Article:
US Lenders on the Brink of Insolvency, How It Could Affect Crypto

3d illustration of bank collapse concept, over white background
  • The US banking industry is struggling in the current economic environment, with billions of paper losses held across hundreds of institutions. 
  • The Federal Deposit Insurance Corp. (FDIC) added another 11 institutions to its “problem bank list”, indicating 63 banks are now facing potential insolvency.
  • However, this level of loss is far from a crisis and is unlikely to impact the crypto industry – at least in the short term.

Ahhh, banks. Once the arch-nemesis of crypto, these financial institutions have been softening their stances to become more of a secondary antagonist behind Gary Gensler and his cronies. However, given the mirth they treated the crypto sector with for the best part of a decade, it’s hard to avoid a little schadenfreude when reading the words “banking crisis”. 

According to the Federal Deposit Insurance Corp. (FDIC), “paper losses” for US banks reached a whopping US $517b (AU $777b) throughout the first quarter of 2024. The assets bleeding value primarily comprise securities that have been negatively impacted by steady rate rises.

The losses, which have been occurring at a drastic level since 2022, ramped up the number of “problem banks” hanging around the US. The FDIC’s list of institutions with “operational or managerial weaknesses” climbed to 63 – up from 52 in December last year.

Related: Fundstrat’s Tom Lee Predicts June Stock Market Rally, Says Institutional Adoption To Propel Bitcoin to $150,000


Banking Collapse Unlikely As “Problem Banks” In “Normal Range”

Generally, crypto enthusiasts tend to think of bank failures as a good thing for the industry. In theory, it validates the whole reason the blockchain was invented in the first place – failures with centralised finance.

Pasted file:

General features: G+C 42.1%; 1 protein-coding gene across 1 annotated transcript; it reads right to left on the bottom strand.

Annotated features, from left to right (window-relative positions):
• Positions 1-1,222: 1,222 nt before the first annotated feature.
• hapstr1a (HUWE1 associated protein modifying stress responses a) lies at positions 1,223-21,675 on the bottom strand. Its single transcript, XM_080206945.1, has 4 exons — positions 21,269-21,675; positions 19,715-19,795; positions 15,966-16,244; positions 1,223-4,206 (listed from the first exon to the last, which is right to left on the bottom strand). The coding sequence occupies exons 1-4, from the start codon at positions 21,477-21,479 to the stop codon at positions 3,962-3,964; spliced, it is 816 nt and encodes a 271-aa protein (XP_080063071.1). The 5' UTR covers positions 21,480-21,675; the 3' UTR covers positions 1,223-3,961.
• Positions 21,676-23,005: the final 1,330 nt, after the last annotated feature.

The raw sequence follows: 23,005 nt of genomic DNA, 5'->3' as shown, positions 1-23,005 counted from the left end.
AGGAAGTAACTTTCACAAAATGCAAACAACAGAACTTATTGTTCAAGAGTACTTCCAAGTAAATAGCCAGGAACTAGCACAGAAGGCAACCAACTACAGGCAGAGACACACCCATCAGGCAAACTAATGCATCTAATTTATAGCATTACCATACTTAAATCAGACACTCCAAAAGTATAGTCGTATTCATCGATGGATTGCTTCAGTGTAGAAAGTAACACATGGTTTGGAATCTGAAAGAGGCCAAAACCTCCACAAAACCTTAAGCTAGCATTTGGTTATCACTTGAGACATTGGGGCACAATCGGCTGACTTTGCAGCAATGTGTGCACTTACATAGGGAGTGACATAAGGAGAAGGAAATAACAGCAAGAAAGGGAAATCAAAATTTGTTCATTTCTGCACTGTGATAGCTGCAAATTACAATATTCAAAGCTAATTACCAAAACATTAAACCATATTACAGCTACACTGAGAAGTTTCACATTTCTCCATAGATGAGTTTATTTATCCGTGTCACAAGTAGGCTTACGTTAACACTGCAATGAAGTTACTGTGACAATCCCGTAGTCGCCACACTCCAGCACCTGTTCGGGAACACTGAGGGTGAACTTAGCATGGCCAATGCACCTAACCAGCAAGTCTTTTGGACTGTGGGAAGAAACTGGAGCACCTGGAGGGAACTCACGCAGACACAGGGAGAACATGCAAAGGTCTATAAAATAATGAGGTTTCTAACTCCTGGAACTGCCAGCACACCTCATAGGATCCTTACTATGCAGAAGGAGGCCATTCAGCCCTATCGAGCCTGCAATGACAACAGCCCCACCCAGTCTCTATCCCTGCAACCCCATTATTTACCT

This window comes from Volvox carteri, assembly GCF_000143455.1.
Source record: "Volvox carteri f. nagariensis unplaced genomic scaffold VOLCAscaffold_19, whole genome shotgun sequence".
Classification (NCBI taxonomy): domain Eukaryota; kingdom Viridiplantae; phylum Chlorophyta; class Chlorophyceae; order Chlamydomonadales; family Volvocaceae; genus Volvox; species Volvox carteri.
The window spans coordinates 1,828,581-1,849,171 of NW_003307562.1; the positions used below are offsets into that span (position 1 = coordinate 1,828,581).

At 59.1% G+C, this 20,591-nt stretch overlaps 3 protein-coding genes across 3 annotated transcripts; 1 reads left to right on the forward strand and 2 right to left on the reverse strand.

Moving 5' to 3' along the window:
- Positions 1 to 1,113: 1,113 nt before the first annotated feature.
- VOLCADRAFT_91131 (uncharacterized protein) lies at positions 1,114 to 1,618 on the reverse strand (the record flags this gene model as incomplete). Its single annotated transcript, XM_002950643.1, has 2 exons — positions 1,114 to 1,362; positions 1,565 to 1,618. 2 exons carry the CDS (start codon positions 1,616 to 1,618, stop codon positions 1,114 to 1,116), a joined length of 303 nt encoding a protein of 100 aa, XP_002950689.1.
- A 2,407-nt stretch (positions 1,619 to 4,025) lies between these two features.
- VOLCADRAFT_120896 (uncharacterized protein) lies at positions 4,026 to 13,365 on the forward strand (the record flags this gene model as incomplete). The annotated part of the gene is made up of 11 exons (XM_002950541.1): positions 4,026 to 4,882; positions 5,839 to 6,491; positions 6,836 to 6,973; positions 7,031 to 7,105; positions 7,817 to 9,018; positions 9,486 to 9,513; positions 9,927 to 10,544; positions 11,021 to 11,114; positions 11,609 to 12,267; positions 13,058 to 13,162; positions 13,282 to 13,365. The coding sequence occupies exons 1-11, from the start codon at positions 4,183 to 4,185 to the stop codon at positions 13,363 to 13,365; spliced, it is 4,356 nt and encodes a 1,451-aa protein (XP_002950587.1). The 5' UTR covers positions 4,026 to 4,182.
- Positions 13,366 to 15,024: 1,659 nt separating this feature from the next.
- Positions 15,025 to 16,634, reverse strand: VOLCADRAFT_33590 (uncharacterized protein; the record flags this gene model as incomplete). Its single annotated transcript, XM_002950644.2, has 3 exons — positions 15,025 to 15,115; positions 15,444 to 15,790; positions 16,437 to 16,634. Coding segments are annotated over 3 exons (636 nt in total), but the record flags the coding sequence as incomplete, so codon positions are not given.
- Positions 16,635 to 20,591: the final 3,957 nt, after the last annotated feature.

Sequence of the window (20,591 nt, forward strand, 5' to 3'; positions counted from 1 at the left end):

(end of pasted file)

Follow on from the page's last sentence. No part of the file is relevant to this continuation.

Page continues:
However, in real terms, crypto (and Bitcoin in particular) is still beholden to broader macroeconomic conditions. This is especially true given heightened institutional involvement in the sector. 

So, if a large-scale bank collapse causes a financial crisis, a negative impact on crypto’s price is more likely than not thanks to less money circulating. In tenuous economic situations, people tend to tighten their belts and move toward conservative assets – even if crypto presents itself as the logical alternative to cash.

However, all the noise may be much ado about nothing. According to the FDIC chairman, the number of banks facing potential insolvency is actually in the “normal range for non-crisis periods of 1 to 2% of all banks”.

So discourse surrounding a mass-scale banking contagion might just be a little pre-emptive. 

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Ben Knight

Ben Knight

Ben Knight is a writer and editor from Melbourne with a passion for all things music and finance. He enjoys turning complex topics – especially the technical details of cryptocurrency – into digestible bites that anybody can understand. He acquired his Master’s in Writing, Editing and Publishing from RMIT in 2019 and has run his own creative writing business ever since.

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